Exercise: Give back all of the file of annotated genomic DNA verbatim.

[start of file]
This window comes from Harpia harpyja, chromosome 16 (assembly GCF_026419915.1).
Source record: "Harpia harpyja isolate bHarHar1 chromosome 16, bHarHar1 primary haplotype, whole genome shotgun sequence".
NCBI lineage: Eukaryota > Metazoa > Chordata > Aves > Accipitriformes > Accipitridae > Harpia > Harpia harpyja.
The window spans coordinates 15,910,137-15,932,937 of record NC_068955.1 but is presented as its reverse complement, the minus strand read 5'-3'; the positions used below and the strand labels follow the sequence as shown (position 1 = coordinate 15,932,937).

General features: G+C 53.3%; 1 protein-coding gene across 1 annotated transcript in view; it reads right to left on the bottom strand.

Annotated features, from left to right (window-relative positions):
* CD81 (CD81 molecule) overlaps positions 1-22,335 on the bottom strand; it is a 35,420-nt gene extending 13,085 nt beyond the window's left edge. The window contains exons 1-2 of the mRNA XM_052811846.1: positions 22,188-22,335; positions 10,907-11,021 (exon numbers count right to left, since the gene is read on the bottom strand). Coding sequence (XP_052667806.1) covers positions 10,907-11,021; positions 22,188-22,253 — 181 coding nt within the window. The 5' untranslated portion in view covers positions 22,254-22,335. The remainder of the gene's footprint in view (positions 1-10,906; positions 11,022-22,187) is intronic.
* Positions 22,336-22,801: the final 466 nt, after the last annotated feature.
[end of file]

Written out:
This window comes from Harpia harpyja, chromosome 16 (assembly GCF_026419915.1).
Source record: "Harpia harpyja isolate bHarHar1 chromosome 16, bHarHar1 primary haplotype, whole genome shotgun sequence".
NCBI lineage: Eukaryota > Metazoa > Chordata > Aves > Accipitriformes > Accipitridae > Harpia > Harpia harpyja.
The window spans coordinates 15,910,137-15,932,937 of record NC_068955.1 but is presented as its reverse complement, the minus strand read 5'-3'; the positions used below and the strand labels follow the sequence as shown (position 1 = coordinate 15,932,937).

General features: G+C 53.3%; 1 protein-coding gene across 1 annotated transcript in view; it reads right to left on the bottom strand.

Annotated features, from left to right (window-relative positions):
* CD81 (CD81 molecule) overlaps positions 1-22,335 on the bottom strand; it is a 35,420-nt gene extending 13,085 nt beyond the window's left edge. The window contains exons 1-2 of the mRNA XM_052811846.1: positions 22,188-22,335; positions 10,907-11,021 (exon numbers count right to left, since the gene is read on the bottom strand). Coding sequence (XP_052667806.1) covers positions 10,907-11,021; positions 22,188-22,253 — 181 coding nt within the window. The 5' untranslated portion in view covers positions 22,254-22,335. The remainder of the gene's footprint in view (positions 1-10,906; positions 11,022-22,187) is intronic.
* Positions 22,336-22,801: the final 466 nt, after the last annotated feature.